Tag Archives: consultants

Matheny speech on TNGOP ‘crisis’ spurned

The Tennessee Republican Party Executive Committee took a vote Saturday on whether to let state Rep. Judd Matheny address the body on his belief the party faces a “crisis,” in part over leadership ties to a consulting firm that helped challengers attack him and other incumbents in this year’s primary elections.

The result, according to The Tennessean: 24 voted to let Matheny talk; 35 voted no.

In recent months, Matheny has taken issue with the fact that Southland Advantage – a company founded by Taylor Ferrell, who is the wife of the party’s political director, Walker Ferrell – was once hired by candidates running against Matheny, Rep. Courtney Rogers, R-Goodlettsville, and U.S. Rep. Scott DesJarlais.

All three lawmakers beat their challengers in the state’s Aug. 4 primary election.

Several party members, including Wilson County Republicans, have called for the firing of Walker Ferrell, as well as party chairman Ryan Haynes and Brent Leatherwood, the state party’s executive director, arguing that they have condoned activity that undermines the work of incumbent Republicans.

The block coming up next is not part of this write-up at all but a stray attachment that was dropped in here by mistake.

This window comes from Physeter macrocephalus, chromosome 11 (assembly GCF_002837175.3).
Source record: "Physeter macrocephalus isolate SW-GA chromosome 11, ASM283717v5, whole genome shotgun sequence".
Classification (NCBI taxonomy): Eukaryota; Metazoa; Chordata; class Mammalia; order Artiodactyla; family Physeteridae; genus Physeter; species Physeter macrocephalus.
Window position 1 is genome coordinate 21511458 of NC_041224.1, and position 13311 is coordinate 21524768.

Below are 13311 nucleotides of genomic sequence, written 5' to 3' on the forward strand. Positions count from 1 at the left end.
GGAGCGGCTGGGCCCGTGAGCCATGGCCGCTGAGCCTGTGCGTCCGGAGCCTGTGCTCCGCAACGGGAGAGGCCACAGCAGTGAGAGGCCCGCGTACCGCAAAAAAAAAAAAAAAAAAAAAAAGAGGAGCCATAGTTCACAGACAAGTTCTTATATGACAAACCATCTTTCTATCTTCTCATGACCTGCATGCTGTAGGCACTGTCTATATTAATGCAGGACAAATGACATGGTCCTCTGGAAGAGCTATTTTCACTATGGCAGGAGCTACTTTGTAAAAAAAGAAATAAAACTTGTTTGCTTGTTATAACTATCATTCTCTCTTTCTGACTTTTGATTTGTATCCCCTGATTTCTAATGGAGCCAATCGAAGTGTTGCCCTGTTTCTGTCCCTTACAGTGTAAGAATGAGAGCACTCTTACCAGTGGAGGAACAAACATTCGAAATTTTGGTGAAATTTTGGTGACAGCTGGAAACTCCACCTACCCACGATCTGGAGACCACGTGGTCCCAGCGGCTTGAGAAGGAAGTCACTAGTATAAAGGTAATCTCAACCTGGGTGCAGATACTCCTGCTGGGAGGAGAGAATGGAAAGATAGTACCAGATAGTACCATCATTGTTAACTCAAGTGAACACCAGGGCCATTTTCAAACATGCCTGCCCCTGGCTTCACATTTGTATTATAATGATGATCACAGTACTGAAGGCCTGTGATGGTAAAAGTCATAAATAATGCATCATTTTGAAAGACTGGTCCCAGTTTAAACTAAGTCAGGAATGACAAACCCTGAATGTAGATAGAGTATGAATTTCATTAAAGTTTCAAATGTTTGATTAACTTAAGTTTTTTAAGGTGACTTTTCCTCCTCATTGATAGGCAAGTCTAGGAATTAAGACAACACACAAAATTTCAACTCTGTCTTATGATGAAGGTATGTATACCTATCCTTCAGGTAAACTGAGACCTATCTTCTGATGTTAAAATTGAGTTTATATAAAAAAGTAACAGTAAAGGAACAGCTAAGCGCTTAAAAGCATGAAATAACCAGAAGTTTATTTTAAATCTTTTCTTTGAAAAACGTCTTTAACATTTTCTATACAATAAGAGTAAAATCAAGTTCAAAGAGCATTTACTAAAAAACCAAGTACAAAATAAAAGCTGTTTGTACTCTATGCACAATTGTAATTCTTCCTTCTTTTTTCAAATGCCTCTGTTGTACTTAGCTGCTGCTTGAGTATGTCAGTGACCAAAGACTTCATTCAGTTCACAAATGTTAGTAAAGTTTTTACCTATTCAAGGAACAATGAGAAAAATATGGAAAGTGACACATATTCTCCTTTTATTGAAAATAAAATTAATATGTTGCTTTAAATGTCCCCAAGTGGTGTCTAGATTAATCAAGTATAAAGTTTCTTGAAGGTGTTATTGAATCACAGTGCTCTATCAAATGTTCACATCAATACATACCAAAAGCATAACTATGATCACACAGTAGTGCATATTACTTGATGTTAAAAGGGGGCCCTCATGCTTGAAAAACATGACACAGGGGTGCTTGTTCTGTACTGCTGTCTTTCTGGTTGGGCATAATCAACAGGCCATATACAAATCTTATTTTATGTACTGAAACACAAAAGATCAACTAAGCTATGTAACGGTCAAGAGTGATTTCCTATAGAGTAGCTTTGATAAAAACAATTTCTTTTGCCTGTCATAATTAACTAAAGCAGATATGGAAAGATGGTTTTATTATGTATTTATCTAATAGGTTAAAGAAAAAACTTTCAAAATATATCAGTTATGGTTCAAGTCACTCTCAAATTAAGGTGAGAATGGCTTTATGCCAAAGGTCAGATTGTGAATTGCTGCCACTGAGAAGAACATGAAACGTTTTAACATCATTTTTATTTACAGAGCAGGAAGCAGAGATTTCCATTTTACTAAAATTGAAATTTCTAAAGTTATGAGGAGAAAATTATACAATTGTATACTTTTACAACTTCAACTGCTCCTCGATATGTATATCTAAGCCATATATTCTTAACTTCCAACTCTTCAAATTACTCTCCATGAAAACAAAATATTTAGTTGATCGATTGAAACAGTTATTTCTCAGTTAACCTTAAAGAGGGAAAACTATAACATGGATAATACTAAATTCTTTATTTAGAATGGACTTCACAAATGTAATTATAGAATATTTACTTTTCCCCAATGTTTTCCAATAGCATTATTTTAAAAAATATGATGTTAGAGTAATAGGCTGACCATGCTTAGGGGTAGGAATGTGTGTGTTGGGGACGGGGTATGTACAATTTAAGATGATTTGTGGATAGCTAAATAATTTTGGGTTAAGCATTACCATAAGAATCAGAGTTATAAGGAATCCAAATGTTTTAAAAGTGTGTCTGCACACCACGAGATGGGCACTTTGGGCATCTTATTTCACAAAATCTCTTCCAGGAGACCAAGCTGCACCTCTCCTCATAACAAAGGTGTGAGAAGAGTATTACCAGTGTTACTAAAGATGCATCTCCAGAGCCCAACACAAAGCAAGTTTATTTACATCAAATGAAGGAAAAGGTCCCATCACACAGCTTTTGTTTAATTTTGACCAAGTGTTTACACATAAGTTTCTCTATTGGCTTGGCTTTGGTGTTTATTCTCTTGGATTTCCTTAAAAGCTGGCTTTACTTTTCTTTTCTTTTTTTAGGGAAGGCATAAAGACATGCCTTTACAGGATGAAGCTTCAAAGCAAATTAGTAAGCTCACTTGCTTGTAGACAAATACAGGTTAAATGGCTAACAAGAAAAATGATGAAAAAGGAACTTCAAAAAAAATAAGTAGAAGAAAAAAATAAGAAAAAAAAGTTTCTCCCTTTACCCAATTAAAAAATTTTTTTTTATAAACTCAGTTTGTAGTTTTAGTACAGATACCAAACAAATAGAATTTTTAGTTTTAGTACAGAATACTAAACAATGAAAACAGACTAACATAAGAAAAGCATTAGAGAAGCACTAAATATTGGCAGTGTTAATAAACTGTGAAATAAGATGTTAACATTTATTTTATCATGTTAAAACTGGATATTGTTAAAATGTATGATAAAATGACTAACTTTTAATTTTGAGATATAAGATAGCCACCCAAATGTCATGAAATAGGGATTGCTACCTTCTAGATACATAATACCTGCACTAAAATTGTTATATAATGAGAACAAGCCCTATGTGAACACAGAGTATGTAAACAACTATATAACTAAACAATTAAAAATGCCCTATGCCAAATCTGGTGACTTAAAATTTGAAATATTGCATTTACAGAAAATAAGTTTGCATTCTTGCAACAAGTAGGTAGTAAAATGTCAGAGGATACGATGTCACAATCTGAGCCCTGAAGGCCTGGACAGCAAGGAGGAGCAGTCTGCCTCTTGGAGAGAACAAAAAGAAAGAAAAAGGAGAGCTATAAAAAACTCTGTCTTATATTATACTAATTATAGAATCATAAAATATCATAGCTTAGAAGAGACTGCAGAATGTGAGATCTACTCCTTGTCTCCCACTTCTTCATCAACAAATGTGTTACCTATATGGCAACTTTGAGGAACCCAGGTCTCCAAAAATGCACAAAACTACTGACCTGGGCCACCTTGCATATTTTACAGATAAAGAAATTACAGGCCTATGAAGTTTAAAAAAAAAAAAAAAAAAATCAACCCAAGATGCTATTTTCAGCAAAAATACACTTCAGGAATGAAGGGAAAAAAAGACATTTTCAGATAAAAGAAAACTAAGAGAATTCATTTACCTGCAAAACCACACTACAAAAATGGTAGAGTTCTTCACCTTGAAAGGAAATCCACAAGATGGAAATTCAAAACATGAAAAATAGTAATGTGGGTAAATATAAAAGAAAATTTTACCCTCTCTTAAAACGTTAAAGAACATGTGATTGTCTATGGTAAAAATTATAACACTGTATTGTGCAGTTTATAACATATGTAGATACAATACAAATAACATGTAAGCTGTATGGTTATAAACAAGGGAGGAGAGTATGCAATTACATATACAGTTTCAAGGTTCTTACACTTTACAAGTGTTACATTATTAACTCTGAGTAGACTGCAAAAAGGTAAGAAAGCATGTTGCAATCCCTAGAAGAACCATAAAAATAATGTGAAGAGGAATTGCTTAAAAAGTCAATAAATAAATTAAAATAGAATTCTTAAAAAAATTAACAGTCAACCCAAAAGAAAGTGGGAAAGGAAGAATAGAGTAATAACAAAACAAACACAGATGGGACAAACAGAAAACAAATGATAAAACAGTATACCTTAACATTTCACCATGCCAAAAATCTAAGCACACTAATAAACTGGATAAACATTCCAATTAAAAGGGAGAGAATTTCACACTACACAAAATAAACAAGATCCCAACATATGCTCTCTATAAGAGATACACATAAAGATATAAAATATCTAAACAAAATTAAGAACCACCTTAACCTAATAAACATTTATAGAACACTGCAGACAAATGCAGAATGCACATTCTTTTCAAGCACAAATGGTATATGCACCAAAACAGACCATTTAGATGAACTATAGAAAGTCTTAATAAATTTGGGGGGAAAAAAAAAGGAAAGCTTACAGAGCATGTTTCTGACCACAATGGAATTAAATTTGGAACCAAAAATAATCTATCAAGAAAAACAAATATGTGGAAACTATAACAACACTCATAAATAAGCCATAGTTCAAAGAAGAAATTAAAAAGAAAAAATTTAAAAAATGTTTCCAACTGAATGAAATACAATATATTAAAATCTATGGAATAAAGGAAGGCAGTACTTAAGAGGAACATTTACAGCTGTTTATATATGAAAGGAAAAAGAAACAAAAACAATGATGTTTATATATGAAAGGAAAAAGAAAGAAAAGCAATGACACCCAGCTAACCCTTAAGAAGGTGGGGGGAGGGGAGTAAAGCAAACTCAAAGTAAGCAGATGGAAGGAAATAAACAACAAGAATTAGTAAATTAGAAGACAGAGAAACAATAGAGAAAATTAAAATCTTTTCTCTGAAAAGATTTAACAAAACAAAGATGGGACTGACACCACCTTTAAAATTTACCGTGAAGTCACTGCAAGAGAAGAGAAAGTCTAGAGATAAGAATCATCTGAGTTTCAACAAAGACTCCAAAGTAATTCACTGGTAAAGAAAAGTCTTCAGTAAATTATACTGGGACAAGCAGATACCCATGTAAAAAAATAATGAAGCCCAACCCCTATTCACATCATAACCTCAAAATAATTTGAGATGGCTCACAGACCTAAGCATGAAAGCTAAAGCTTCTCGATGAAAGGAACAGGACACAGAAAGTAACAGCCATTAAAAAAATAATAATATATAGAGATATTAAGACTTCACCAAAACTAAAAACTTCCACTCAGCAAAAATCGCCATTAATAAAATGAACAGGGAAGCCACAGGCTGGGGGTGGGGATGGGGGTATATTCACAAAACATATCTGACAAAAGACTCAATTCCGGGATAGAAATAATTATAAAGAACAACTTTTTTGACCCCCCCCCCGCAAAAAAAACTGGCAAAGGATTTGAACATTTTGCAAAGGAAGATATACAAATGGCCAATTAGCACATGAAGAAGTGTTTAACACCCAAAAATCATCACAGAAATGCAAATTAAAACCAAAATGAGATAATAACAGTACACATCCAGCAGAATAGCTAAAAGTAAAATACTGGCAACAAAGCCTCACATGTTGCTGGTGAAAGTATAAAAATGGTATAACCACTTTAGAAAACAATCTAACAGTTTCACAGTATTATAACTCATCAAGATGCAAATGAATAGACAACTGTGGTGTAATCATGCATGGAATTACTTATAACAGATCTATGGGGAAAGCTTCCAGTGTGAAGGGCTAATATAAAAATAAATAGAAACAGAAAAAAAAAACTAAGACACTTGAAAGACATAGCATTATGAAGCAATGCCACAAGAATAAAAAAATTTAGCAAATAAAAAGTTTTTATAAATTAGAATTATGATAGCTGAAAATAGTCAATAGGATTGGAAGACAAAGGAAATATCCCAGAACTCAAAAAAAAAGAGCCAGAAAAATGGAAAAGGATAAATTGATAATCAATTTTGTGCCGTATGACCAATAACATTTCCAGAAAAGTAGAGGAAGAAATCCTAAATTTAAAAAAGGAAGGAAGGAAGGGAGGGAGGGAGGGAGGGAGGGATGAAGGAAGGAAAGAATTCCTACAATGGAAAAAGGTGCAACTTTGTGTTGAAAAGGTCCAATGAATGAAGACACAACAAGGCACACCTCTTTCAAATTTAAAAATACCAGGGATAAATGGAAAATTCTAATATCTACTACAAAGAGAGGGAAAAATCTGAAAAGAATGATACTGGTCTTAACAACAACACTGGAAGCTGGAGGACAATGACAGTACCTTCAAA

…Matheny later told The Tennessean that he hoped to provide SEC members with a packet of information that included a two-page speech, his April letter and other notes about Southland Advantage’s involvement in primary election races.

…“We are here today because we know and the public knows that our party is in crisis,” Matheny wrote in his prepared remarks. “We are at a point where we have to make a choice. We either work to restore our party to one that conducts its business with integrity and based on principles, or we stand by and watch it decline into Obama-like lawlessness.”

… Matheny said the party cannot continue to “buddy up with people of questionable ethical behavior who for their own personal benefit and ambition are willing to lie, cheat and bend the rules until they become unrecognizable.”

Haynes has previously said that no party staff members have been involved in any Republican primaries. In an email sent to SEC members in May, Haynes said the party has a long-standing policy of staying out of primary elections but the bylaws do not prevent “vendors or spouses of staffers from engaging in primaries.”

…Matheny also said Haynes originally told him he could address the SEC but was removed from the agenda during a last minute administrative meeting held Friday night.

Haynes confirmed that the party’s administrative committee voted against Matheny speaking but added that he supported the lawmaker.

“I think it would’ve been in the best interest of the party to allow him to have an opportunity to speak,” he said, adding that he and Matheny disagree on the facts.